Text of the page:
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Monday, January 10, 2011

Ind. Decisions - Court of Appeals issues 4 today (and 5 NFP)

For publication opinions today (4):

In Francisco Onan Delao v. State of Indiana , an 8-page opinion, Judge Kirsch writes:

Following a jury trial, Francisco Onan Delao (“Delao”) appeals his four convictions for dealing in cocaine,1 each a Class A felony. Delao raises two issues that we restate as: I. Whether the trial court erred when it admitted into evidence audio recordings of the drug transactions; and II. Whether Delao's sentence was inappropriate in light of the nature of the offenses and the character of the offender. We affirm. * * *

At the beginning of trial, the trial court explained to counsel for both parties that, because of logistics and courtroom equipment, bench conferences would not be recorded, and the court advised counsel that they would need to inform the court if they desired those to be “on the record.” During the State's case-in-chief, the State moved to admit the four audio recordings of the transactions. The September 7, 2007 audio recording was admitted without objection. The State also moved and was granted permission to publish to the jury the audio recording, and a translator in the courtroom translated portions of the conversation that were spoken in Spanish. Thereafter, Delao objected during unrecorded sidebar conferences to the admission of the audio recordings of the second, third, and fourth transactions. The trial court overruled the objections and admitted the recordings into evidence. The audio recordings were played for the jury, and the translator again translated those portions that were in Spanish. * * *

“On appeal, the appellant carries the burden of presenting a record for sustaining his argument.” House v. State, 535 N.E.2d 103, 109 (Ind. 1989) (objection made during unrecorded sidebar conference was not preserved and defendant should have corrected any deficiency in record according to appellate rule allowing for reconstruction of alleged missing portions of transcript). In this case, Delao has failed to present a sufficient record for our review and, accordingly, has waived any error in the admission of the audio recordings of the cocaine transactions occurring on September 11, September 25, and October 1, 2007.

In State of Ohio Conviction Against Mickey Shawn Gambler , a 7-page opinion, Chief Judge Robb writes:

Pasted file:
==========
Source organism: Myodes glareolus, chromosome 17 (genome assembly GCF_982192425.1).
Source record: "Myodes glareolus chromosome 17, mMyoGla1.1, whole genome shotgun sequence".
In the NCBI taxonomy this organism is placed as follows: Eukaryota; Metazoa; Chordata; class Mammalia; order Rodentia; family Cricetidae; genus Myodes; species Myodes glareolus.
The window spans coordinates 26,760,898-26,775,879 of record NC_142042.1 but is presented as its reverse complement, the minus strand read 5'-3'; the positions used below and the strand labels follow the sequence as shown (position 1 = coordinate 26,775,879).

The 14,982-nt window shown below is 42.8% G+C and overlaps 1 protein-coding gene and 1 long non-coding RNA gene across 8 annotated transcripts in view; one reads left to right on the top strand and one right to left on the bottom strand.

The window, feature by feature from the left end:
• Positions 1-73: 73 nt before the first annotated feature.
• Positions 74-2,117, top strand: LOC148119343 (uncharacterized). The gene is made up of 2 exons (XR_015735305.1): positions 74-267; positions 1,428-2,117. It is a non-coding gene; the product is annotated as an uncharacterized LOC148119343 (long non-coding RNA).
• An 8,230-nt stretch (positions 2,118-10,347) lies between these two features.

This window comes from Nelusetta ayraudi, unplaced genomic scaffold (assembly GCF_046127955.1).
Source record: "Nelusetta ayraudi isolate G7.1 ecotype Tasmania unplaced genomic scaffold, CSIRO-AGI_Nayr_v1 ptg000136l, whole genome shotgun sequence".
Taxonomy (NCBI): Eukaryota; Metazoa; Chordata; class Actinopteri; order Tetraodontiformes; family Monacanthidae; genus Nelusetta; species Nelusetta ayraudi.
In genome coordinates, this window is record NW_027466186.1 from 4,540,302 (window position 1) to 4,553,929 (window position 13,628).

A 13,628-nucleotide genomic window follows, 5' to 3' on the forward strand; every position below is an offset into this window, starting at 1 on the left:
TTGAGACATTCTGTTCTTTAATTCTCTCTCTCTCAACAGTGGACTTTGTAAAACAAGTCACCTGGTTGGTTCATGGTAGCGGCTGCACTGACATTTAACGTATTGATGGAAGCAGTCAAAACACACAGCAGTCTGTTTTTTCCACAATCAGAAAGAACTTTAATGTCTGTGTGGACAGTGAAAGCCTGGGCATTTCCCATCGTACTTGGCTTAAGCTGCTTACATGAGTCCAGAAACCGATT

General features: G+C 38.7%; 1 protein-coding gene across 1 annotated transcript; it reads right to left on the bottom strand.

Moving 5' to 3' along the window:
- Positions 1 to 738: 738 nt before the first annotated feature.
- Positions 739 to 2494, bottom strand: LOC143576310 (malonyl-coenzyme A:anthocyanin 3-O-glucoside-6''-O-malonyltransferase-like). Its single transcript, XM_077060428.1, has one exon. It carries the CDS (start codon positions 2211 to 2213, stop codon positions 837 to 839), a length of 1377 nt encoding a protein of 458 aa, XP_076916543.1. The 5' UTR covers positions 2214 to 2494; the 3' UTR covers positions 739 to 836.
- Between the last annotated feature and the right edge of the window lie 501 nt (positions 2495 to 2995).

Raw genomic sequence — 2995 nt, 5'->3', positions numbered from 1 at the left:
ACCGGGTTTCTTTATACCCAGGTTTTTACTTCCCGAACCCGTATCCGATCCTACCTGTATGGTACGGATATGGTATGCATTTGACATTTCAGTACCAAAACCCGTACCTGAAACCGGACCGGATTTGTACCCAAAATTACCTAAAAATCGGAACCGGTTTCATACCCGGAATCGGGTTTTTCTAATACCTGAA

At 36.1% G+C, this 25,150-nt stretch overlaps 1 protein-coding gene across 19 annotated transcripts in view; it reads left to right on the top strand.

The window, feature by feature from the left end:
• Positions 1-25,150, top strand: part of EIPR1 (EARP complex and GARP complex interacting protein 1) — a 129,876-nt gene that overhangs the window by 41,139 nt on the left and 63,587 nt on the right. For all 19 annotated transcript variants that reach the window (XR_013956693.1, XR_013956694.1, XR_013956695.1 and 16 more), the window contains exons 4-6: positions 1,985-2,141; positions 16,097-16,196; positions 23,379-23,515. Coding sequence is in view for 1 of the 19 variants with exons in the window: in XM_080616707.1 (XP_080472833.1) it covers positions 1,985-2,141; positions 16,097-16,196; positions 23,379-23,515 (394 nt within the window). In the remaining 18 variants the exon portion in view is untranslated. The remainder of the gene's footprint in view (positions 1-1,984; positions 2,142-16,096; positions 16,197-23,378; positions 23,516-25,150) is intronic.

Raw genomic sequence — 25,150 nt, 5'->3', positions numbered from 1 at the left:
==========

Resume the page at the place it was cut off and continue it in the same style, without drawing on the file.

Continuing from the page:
The Indiana Department of Correction (“DOC”) appeals the trial court’s order removing Mickey Shawn Gambler from the Indiana sex offender registry. DOC raises one issue for review, which we restate as: whether the trial court erred in ordering Gambler removed from the Indiana sex offender registry without providing notice to the appropriate parties or holding a hearing. Concluding the trial court erred by not providing notice to the appropriate parties or holding a hearing, we reverse and remand. * * *

Consequently, we reverse the trial court’s order for the Allen County Sheriff and DOC to remove Gambler from the sex offender registry, and on remand, order the trial court to dismiss the case without prejudice subject to further proceedings in the event Gambler files a sufficient petition.

Conclusion. Gambler’s letter was insufficient to constitute a petition to be removed from the Indiana sex offender registry. DOC presents a prima facie case that the trial court erred in concluding otherwise, failing to provide notice to the appropriate government actors, failing to hold a hearing, and ultimately erroneously granting Gambler’s request to be removed from the sex offender registry.

ILB note: The Allen County Superior Court's action was in response to an April 23, 2010 letter from Gambler. The Court's order to the DOC stated in part: "Pursuant to Indiana Code and Wallace v. State, 905 N.E. 2d, 371 [sic] (Ind. 2009), the Defendant is not required to register as a sex offender or violent offender on the Indiana State Registry as a result of this conviction in Ohio. WHEREFORE, the Sheriff of Allen County and Indiana Department of Correction are ordered to remove Defendant’s name from the Indiana Sex/Violent Offender Registry, based upon conviction in this matter. . . .."

In Anthony Taylor v. State of Indiana , an 11-page opinion involving a pro se appellant, Chief Judge Robb writes:

Anthony Taylor appeals the post-conviction court’s denial of his petition for permission to file a belated appeal of its denial of his petition for post-conviction relief, raising as the sole issue for our review whether the post-conviction court abused its discretion in denying him permission to file a belated appeal. Concluding, pursuant to our inherent authority to grant equitable relief that Taylor should be allowed to file a notice of appeal considered timely, we reverse and remand. * * *